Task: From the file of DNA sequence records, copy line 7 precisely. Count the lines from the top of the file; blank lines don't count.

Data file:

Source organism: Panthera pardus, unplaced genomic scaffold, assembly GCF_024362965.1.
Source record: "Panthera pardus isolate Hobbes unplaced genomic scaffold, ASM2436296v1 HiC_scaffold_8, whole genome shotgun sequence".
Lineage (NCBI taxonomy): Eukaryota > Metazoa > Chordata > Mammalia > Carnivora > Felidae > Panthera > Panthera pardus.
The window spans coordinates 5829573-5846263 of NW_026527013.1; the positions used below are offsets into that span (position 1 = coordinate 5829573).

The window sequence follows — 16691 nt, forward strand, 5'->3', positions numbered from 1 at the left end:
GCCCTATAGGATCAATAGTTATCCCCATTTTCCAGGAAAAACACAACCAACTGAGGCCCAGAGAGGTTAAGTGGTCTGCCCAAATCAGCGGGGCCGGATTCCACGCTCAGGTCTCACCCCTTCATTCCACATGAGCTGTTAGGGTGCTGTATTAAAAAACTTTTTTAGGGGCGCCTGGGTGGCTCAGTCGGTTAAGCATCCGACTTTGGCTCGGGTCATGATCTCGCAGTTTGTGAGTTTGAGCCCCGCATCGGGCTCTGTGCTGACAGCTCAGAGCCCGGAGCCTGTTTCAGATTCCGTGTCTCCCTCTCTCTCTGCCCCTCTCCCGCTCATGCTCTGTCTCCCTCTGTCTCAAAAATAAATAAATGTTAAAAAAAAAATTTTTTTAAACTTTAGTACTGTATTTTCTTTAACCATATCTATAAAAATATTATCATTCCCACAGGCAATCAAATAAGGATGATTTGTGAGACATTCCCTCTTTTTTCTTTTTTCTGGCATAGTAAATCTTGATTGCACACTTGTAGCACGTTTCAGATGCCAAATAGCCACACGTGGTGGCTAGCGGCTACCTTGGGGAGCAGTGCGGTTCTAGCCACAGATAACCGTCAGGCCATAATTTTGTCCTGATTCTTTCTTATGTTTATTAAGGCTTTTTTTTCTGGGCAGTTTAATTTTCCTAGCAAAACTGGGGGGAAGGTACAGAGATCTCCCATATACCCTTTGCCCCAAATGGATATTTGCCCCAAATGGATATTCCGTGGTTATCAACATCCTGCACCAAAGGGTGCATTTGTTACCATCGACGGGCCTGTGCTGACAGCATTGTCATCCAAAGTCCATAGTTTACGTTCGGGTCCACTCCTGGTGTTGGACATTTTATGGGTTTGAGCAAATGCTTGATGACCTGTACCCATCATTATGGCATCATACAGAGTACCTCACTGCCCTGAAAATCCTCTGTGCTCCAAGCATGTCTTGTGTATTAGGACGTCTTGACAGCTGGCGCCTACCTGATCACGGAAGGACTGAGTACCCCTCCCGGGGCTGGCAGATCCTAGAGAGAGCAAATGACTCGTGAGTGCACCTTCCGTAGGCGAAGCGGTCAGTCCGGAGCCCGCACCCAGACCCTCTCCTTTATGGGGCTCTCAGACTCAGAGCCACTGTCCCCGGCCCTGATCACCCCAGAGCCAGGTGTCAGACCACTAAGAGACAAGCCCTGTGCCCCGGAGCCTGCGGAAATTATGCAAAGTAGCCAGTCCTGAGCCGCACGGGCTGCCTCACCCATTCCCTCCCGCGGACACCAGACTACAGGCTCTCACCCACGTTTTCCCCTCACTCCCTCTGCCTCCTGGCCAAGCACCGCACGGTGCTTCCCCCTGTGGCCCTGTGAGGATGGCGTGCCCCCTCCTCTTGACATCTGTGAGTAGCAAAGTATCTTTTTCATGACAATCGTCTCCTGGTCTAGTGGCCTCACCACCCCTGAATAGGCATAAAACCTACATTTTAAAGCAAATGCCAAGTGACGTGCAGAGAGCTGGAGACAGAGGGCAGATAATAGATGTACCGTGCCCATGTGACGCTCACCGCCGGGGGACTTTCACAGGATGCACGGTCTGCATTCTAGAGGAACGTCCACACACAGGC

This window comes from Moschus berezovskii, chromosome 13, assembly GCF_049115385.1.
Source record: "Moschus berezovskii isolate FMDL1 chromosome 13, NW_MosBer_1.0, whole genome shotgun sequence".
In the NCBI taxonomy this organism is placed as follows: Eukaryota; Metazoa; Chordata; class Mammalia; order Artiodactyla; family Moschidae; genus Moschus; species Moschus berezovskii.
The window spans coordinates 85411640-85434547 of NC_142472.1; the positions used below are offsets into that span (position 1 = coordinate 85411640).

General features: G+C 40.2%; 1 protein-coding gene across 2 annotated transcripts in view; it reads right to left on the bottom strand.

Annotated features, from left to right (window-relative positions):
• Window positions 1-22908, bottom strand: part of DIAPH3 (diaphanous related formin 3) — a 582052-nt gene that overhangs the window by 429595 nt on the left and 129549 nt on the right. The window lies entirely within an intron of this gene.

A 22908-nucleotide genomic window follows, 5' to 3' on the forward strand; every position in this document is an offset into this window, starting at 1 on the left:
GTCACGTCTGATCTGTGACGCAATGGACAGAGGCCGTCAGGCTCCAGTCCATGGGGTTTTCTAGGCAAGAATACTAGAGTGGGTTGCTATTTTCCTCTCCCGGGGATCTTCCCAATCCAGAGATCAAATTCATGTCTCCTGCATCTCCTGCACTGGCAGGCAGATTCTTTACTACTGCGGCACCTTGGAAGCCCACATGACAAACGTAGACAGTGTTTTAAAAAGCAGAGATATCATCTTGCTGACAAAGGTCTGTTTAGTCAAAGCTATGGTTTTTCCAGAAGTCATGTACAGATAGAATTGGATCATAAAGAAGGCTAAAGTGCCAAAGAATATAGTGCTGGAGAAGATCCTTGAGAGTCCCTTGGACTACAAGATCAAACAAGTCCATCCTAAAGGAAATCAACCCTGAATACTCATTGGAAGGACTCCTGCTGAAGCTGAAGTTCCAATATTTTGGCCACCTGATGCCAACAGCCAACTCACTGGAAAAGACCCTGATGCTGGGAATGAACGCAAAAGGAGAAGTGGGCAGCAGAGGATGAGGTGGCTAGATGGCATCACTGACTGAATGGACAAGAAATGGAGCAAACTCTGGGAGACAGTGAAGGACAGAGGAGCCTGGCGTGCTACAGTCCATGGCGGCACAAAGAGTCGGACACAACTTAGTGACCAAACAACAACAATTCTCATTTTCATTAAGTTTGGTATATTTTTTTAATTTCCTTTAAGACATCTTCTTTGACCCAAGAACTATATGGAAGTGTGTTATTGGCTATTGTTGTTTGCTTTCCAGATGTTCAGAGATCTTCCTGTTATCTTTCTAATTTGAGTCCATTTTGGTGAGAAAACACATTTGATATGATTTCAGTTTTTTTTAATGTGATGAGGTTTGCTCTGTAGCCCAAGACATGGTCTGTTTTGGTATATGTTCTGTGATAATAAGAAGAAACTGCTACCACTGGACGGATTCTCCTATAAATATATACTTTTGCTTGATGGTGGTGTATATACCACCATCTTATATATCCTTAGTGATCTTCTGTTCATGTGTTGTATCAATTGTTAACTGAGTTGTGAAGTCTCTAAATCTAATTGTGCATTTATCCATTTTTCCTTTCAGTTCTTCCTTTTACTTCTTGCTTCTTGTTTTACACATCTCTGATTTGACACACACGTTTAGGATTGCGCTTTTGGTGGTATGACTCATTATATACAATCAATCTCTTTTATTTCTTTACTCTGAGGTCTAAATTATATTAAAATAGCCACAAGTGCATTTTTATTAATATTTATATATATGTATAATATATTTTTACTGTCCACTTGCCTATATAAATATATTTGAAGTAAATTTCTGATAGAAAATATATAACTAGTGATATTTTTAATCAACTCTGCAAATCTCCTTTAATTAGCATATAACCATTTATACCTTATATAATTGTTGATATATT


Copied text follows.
This window comes from Moschus berezovskii, chromosome 13, assembly GCF_049115385.1.